Malik Muhammad Ashraf

Following COAS Qamar Javed Bajwa’s visit to China, reports in the Chinese as well as Pakistani media indicate that there is an agreement between both countries to strengthen defence cooperation and their resolve to ensure the safety of CPEC – which is a vital component of China’s One Belt One Road initiative.

The COAS reportedly held productive meetings with Chinese Foreign Minister Wang Yi, who expressed a complete understanding of the challenges faced by Pakistan, its geopolitical relevance and contributions towards regional peace and stability. He assured full support to her in grappling with those challenges. Gen Bajwa also met Joint Staff Department Chief General Fang Fenghui, Chinese Executive Vice-Premier Zhang Gaoli, Central Military Commission Vice Chairman General Fang Changlong and Peoples Liberation Army Commander General Li Zuocheng and discussed issues pertaining to defence cooperation, regional security and the economy.

Global Times, a tabloid associated with the People’s Daily – a mouthpiece of the Communist Party of China – reported that China planned to enhance its defence cooperation with Pakistan. This includes China’s authorisation to allow Pakistan to produce ballistic and cruise missiles and the joint mass production of multi-role combat aircraft. Although the spokesperson of the Chinese foreign ministry evaded a direct answer to the media’s question on the subject. “Beijing stands for strategic balance in South Asia,” was all the ministry said on the matter.

However, military experts seem affirmative about a report insinuating that in view of the development of Agni missile by India – with a range of 5,000 kilometres which covers both China as well as Pakistan – strengthening defence cooperation between the two countries has become a foregone conclusion. The development is also understandable in view of the commitment of both countries towards safeguarding their mutual economic and commercial interests, more so CPEC.

The geopolitical and geo-strategic scenario in the region also demands further strengthening of defence cooperation between the two time-tested allies. Both sides also discussed the security of CPEC. Pakistan has already deployed more than 15,000 to protect CPEC and its navy has raised a special contingent to protect Gwadar Port. China was reportedly planning a five-fold increase in its marine force – from 20,000 to 100,000. Some of the Chinese marines will be stationed at Djibouti in Africa and the Pakistani port of Gwadar – the starting point of CPEC.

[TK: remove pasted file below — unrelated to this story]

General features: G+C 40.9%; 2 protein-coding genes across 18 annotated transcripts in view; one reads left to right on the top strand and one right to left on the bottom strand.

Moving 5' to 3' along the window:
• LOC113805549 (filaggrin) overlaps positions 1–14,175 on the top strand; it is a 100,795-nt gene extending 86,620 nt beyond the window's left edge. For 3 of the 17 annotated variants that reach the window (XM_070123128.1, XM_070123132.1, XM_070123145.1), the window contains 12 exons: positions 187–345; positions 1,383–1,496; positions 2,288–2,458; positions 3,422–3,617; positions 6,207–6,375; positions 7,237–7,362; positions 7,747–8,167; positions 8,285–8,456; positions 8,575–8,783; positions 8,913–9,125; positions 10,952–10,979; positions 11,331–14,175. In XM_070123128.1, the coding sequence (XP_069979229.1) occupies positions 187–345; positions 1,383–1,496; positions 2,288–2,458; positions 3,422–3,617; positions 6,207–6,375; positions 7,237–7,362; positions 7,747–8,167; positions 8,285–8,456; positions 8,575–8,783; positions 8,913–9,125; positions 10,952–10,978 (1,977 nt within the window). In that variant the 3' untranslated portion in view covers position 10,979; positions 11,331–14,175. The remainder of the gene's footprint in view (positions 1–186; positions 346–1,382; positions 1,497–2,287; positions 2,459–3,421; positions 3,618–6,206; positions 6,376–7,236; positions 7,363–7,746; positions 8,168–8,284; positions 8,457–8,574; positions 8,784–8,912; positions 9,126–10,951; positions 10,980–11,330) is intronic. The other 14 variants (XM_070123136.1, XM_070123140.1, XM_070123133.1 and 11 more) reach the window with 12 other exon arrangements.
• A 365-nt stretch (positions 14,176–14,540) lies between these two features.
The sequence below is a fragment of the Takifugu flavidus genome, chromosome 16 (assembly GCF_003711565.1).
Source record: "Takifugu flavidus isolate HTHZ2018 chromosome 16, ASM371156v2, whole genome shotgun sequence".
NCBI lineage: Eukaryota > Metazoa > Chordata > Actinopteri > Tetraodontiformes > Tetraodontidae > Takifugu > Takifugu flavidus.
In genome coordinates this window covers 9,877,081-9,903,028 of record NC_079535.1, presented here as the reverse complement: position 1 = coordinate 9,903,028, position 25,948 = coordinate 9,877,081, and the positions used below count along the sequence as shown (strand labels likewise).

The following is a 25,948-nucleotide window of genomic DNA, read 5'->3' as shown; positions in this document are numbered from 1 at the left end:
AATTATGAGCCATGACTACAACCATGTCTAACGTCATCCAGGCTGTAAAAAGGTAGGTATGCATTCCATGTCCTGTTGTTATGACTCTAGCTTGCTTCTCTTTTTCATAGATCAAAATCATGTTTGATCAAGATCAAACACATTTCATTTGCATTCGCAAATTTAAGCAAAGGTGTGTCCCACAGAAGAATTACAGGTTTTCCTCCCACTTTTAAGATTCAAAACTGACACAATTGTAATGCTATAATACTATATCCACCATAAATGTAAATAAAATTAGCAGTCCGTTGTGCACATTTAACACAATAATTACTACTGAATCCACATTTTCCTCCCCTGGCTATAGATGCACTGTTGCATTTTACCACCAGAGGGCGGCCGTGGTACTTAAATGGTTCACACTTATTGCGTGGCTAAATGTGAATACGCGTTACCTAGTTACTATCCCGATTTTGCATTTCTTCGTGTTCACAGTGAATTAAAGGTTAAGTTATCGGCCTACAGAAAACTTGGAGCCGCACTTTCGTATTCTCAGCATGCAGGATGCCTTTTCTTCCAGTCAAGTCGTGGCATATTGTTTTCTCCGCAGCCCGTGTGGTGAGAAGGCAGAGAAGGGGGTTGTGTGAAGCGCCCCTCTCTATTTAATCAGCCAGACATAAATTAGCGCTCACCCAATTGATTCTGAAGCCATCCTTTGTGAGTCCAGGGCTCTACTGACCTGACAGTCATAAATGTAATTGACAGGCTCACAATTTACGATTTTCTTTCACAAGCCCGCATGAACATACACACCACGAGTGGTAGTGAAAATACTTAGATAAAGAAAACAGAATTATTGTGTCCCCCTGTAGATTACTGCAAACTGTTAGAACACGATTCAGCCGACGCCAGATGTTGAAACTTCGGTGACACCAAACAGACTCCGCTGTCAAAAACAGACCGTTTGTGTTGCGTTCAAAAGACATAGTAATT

It is pertinent to note that only last week China built its low-to-medium altitude Air Defence System. This has been inducted into the air defence system of the Pakistan Army and is likely to enhance the Pakistan Army’s response capability to the current and emerging threats. The Chinese Mobile Air Defence System was capable of tracking and destroying a variety of aerial targets at longer ranges flying at low and medium altitudes.

Pakistan and China already have strong defence ties. The Pakistan Aeronautical Complex (PAC) in collaboration with the Chinese Aviation Industry conceived, co-developed and co-produced the JF-17 Thunder aircraft in 1999. For Pakistan, this was a big stride towards attaining self-sufficiency in the field of aircraft production and was dictated by the turn of the events and the gravity of threats to its territorial integrity. The PAC has already completed the production of 50 aircrafts under the Block-I project.